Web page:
|Whether youve been using Combustion* since its first release, or youre just starting out, Combustion v2: The On-Line WebWarriors Guide by Jack Pfeiffer is a treasure trove of useful information.
It starts with an extremely in depth hardware primer to help you build a box that will get the most out of combustion, whether you prefer a mac or a pc. From there you go directly into three tutorials. The first two orient you to the big concepts of combustion, its workspaces and toolbars, working in 3D space, and lighting. The third tutorial focuses on combustions ability to use the z depth information in rla & rpf files generated in 3ds Max, a neat feature which can save a lot of rerendering of 3D files by allowing a host of flexible changes to occur in 3D space.
As you work through these tutorials you will find not only the hows for operations, but the whys as well. This is particularly helpful as it allows you to apply the techniques learned in situations that may seem unrelated. There is also information on hotkeys and ways to set values which will help you to set up your workflow to match the way you feel most comfortable working.
Next is a very thorough review of the Discreet tutorials, on-line help and FAQs as well as other web based combustion tutorials available for download. I know this isnt really new information, but I like having ALL the info in one source for reference.
At this point you should be thoroughly grounded in the basics of Combustion, and this is the where the meat really starts for those who have been using combustion for awhile. First theres an overview of Combustion concepts and terms which explains such things as 3D space, branches, operators, schematic view, nesting of layers, hinging, masking, colour resolution and film tools.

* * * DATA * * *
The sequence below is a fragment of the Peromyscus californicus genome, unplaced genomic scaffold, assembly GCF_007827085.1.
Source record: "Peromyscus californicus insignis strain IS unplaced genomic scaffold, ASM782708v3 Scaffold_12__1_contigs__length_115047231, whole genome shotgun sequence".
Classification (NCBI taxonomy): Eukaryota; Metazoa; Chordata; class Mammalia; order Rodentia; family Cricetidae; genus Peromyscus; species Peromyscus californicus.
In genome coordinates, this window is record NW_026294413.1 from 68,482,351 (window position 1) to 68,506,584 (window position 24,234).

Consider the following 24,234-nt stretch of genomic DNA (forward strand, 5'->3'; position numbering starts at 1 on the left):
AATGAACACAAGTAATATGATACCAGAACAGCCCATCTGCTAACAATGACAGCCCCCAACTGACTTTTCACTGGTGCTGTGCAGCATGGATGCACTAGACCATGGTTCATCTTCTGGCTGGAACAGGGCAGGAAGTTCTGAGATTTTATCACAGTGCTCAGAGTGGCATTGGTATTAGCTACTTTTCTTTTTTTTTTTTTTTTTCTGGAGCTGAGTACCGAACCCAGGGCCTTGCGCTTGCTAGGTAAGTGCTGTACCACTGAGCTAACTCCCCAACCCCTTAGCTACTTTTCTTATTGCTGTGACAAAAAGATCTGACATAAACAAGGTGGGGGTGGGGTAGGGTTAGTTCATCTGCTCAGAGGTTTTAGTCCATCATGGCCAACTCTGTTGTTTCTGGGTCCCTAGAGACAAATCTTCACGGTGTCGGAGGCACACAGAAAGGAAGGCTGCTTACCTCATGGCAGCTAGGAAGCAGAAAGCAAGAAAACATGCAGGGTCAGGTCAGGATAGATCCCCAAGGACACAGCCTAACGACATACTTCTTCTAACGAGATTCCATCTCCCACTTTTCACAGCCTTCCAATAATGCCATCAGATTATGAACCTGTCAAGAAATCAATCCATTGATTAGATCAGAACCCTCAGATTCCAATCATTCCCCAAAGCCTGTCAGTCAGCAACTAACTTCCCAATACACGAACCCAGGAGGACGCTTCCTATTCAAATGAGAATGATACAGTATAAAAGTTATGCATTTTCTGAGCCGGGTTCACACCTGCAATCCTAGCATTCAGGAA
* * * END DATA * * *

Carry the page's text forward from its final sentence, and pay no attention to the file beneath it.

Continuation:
Chapter 11 covers blurs and explains what each type is, when to use each and why. This chapter alone can save you enormous time as blurs can make for time intensive renders.
The chapter on particles follows and provides not only a good introduction to using particles in combustion but also points out the most common errors, points to some additional tutorials, and even tells you how to get more free particle libraries, and how to create your own particles.
The chapter on text explains in detail all the controls available with the powerful new text editor in combustion2. It also includes common errors and tutorials to help you put this new knowledge into practice.
The chapter on paint explains the advantages of Combustions paint module, including the ease of making changes. It too, includes tutorials and common errors, then goes into a great explanation of the various draw modes which clearly explains what each mode does, greatly simplifying the job of picking the right tool for the effect you desire.
The chapter on keying, colour correction and tracking is a must for all combustion users. These are extremely powerful tools, but the range of options is huge and the trial and effect mode is slow and may never yield the best results. This chapter demystifies the options, gives helpful hints on things such as how to get a good chroma key from DV footage, and enlightens you on the order in which processes occur (which helps you know where to start) or which process should be done before others to maintain the best image.
There is also a very good section on rendering, including a very clear explanation of the various codecs and which is best for what purpose, and there is also a guide to still file formats.
There is an entire chapter on tips and tricks for utilizing the 3D space information in 3ds max rla/rpf files, which includes an explanation and description of what information is saved in these files.
There is also a beefy chapter covering plug-ins for Combustion, what is available (that has been shown to work with combustion) what it does and where to install it if you have it.
Finally, for those of you who also use other discreet* products, there are chapters covering combustion* integration with edit* as well as a chapter covering use with cleaner*.